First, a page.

Attitude of a Conquered King suggests by means of conciliations and gifts he should subdue the weak kings and with the means of sowing seeds of dissention among the powerful kings he should keep the strong enemy away from him. In case of his enemies, if any, he should apply any of the alternative methods which shall ensure his conquests with peaceful methods. By means of conciliation and gifts, he should subdue weak kings; and by means of sowing the seeds of dissension and by threats, strong kings. By adopting a particular, or an alternative, or all of the strategic means, he should subdue his immediate and distant enemies. He should observe the policy of conciliation by promising the protection of villages, of those who live in forests, of flocks of cattle, and of the roads of traffic, as well as the restoration of those who have been banished or who have run away or who have done some harm. By declaring gifts of land, of things, and of girls in marriage, and absence of fear, he should observe the policy of gifts. By instigating any one of a neighbouring king, a wild chief a scion of the enemy's family, or an imprisoned prince he should sow the seeds of dissension, by capturing the enemy in an open battle, or in a treacherous fight, or through a conspiracy, or in the tumult of seizing the enemy's fort by strategic means, he should punish the enemy. He may reinstate kings who are spirited and who can strengthen his army; likewise he may reinstate those who air possessed of a good treasury and army, and who can therefore help him with money; as well as those who are wise, and who can therefore provide him with lands.
Attitude of a Conquered King, further claims that among the friends those who help him with gems, precocious stones, raw materials, acquired from the villages, commercial towns, shall be at a position to afford a variety of enjoyments which Kautilya calls (Chitrabhogi); whoever supplies him wealth and army shall afford vast enjoyment (Mahabhogi); whoever supplies him with army, wealth and land shall afford all enjoyments (Sarvabhogi); the friend who safeguards him against a side enemy is a friend who shall enjoy on one side (Ekatobhogi); whoever helps him and his enemy's allies is a friend affording enjoyment on both sides (ubhayatobhogi); and whoever helps him against his enemy, his enemy's allies, his neighbour, and wild tribes is a friend affording enjoyment from all sides( sarvatobhogi).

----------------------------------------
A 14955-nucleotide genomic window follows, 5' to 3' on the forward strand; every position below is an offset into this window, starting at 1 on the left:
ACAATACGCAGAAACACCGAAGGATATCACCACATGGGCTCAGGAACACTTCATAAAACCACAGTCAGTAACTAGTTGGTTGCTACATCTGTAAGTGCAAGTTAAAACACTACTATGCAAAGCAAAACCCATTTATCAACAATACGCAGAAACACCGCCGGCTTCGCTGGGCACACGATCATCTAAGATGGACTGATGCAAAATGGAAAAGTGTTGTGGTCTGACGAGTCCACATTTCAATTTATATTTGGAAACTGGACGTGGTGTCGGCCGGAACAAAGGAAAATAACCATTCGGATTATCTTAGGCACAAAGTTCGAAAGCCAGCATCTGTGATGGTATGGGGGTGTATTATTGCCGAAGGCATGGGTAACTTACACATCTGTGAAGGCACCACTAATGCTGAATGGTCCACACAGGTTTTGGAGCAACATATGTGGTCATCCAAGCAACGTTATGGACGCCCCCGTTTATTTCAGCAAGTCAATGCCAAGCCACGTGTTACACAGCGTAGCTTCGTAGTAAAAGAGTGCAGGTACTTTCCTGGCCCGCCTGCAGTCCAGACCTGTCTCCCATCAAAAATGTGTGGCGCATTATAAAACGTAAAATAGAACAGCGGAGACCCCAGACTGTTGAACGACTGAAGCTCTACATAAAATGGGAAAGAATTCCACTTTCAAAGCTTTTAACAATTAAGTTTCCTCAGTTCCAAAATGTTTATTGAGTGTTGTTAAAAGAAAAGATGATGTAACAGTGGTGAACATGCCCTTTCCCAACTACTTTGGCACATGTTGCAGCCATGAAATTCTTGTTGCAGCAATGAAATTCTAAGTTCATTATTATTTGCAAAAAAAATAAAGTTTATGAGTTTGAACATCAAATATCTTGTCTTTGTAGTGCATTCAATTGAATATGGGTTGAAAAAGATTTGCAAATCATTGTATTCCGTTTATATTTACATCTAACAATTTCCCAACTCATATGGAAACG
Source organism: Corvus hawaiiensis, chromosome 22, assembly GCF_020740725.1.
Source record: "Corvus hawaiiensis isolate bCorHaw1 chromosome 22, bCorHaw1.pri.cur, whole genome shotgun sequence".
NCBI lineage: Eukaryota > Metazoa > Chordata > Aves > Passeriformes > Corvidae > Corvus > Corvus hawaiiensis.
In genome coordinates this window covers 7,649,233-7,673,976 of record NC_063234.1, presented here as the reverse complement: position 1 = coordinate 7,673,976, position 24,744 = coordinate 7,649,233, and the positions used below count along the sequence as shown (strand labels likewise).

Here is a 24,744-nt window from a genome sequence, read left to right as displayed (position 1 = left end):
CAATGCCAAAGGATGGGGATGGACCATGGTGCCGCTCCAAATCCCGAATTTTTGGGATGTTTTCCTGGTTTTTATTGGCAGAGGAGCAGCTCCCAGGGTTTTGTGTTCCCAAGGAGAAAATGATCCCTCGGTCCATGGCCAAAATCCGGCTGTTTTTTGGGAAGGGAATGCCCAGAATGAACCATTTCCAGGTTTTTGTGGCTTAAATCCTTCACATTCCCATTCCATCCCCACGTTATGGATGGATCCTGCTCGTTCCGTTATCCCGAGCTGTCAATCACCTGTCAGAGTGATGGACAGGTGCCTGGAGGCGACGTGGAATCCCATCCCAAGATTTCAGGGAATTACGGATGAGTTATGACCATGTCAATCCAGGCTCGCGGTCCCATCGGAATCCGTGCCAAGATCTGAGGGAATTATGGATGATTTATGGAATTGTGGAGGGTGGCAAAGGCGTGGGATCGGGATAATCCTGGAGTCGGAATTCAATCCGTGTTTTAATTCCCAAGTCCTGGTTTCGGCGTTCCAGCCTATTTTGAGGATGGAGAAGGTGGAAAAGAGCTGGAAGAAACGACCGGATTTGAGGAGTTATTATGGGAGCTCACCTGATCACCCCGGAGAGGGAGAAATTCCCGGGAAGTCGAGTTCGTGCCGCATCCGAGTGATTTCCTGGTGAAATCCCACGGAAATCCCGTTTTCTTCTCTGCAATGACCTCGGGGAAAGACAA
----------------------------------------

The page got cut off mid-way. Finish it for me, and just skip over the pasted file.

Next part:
Attitude of a Conquered King, further states that in case of an enemy of the rear, the conqueror should make all efforts to appease him by gifting such priceless, useless land which shall not come for any use. As such he should make all efforts to avoid open conflict and war till he can. The king who ins desirous of making conquests should follow such attitude towards all the other kings who are more powerful than him and be conscious to avoid any direct conflict with any of them. He should not enter into any such activity as coveting someone's son, land or wife which shall be treated as provoking the kings of the Circle of States and shall be punished by being bound with chains.
Thus in the Attitude of a conquered king, it has been suggested that the king who is desirous of acquiring new areas should preserve his area with the methods of conciliation and negotiations which shall keep him away from all forms of conflict.
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